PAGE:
Our editor-in-chief Nate Yapp is proud to have contributed to the new book Hidden Horror: A Celebration of 101 Underrated and Overlooked Fright Flicks, edited by Aaron Christensen. Another contributors include Anthony Timpone, B.J. Colangelo, Dave Alexander, Classic-Horror.com's own Robert C. Ring and John W. Bowen. Pick up a copy today from Amazon.com!

Posts by Chris Justice

Oil and a Dangerous South: Alternate Geopolitical Readings of "The Texas Chain Saw Massacre"

Texas Chain Saw Massacre poster (French)

Texas Chainsaw Massacre Month. I know, I know. Provocative interpretations of Tobe Hooper's The Texas Chain Saw Massacre (TCSM) abound. I was reminded of that once again after reading Planks of Reason: Essays on the Horror Film while writing an essay (that had nothing to do with TCSM) for another publication. And of course, our articles and reviews this month served notice once again: TCSM may be the most provocative horror film in American history. (read more...)

Review: The Last Winter (2006)

Last Winter poster

The popularity of horror films set in polar settings is hard to ignore. In the 1950s, during one of horror's most misunderstood subgenres - the creature feature film - polar landscapes were a common setting that harbored dinosaurs, aliens, and mutant insects. However, those landscapes assumed roles subordinate to their narratives' focus because more pressing geopolitical issues related to the Cold War dominated the day. (read more...)

Review: Corridors of Blood (1958)

Corridors of Blood poster

Robert Day's Corridors of Blood is a provocative, taut early installment of the medical thriller made popular by contemporary authors such as Robin Cook and Michael Crichton. It's 1840 in London, and Boris Karloff is Dr. Thomas Bolton, a well-meaning surgeon who moonlights once a week as a general practitioner for the poor. Since he performs amputations, his research focuses on developing anesthetics to make surgery painless. Supported by his son and niece, Bolton publicly displays his latest development, a primitive form of gaseous anesthesia, but his demonstration fails miserably when his patient awakens while Bolton is cutting his arm. Chaos ensues, and Bolton is suspended from practicing medicine. Nevertheless, he continues his research, and becomes addicted to the anesthetic gases.(read more...)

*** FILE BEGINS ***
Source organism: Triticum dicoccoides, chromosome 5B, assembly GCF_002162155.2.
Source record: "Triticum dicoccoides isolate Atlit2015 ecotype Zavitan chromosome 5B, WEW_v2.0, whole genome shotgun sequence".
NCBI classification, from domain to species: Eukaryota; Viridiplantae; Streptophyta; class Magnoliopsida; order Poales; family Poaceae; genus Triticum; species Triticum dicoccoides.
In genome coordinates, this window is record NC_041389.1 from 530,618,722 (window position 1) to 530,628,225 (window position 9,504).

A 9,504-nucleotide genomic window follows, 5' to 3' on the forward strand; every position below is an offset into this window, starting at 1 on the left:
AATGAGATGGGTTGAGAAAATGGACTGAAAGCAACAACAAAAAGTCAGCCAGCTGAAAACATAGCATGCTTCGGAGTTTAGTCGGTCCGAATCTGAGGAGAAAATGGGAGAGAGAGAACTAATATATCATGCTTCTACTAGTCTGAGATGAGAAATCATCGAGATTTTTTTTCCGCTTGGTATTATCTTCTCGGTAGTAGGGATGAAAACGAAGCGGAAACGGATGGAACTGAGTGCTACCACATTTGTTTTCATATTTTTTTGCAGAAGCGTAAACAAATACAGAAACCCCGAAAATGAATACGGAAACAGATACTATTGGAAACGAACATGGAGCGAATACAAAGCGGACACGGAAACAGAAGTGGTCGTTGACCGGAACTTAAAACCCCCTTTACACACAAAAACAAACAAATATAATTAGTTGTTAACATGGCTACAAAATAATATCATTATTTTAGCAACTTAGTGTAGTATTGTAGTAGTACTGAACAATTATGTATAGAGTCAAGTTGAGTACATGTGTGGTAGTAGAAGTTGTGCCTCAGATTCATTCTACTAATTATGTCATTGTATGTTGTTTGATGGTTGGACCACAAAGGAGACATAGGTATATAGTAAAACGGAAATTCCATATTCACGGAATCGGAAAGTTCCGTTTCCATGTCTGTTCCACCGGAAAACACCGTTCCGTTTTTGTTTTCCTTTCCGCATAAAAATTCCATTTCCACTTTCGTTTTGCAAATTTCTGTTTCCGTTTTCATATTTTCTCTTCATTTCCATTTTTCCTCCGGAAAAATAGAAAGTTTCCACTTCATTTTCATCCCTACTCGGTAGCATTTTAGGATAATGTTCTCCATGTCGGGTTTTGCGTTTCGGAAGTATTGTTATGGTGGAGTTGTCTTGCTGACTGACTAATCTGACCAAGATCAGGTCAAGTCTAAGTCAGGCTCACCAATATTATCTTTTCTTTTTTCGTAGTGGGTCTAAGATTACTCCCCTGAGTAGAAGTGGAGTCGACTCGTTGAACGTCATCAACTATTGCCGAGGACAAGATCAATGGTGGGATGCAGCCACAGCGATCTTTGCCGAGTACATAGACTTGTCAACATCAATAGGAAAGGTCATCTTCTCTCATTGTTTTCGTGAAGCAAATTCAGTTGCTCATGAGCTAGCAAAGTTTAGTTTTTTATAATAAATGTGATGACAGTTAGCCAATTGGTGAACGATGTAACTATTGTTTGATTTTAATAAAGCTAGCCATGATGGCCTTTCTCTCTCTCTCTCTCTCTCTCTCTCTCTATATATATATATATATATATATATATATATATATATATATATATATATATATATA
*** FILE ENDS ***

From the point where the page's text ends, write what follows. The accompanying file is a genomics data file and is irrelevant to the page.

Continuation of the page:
Review: The Devil Commands (1941)

The Devil Commands poster

It's hard to imagine the history of film or literature without mad scientists. We'd never have encountered Victor Frankenstein, Dr. Jekyll, Dr. Moreau, or a host of other colorful, enduring characters that have captivated our souls for decades. The Devil Commands is a testament to that prototype's allure.

As a popular narrative trope, mad scientist stories appear, on the surface, simple. Enter your typical mad scientist. He's crazy and consequently initiates a firestorm of chaos. Hell breaks loose, innocents die, he's hunted down and eventually caught, punished, or exterminated. However, underlying these conventions lurk crucial thematic and generic questions that defy cursory analysis. Is the scientist's "science" scientific? What drives him mad: his inherently evil intentions or the science itself and his quest for knowledge? Is the chaos intentional or accidental? Is the chaos a result of the scientist or his science?(read more...)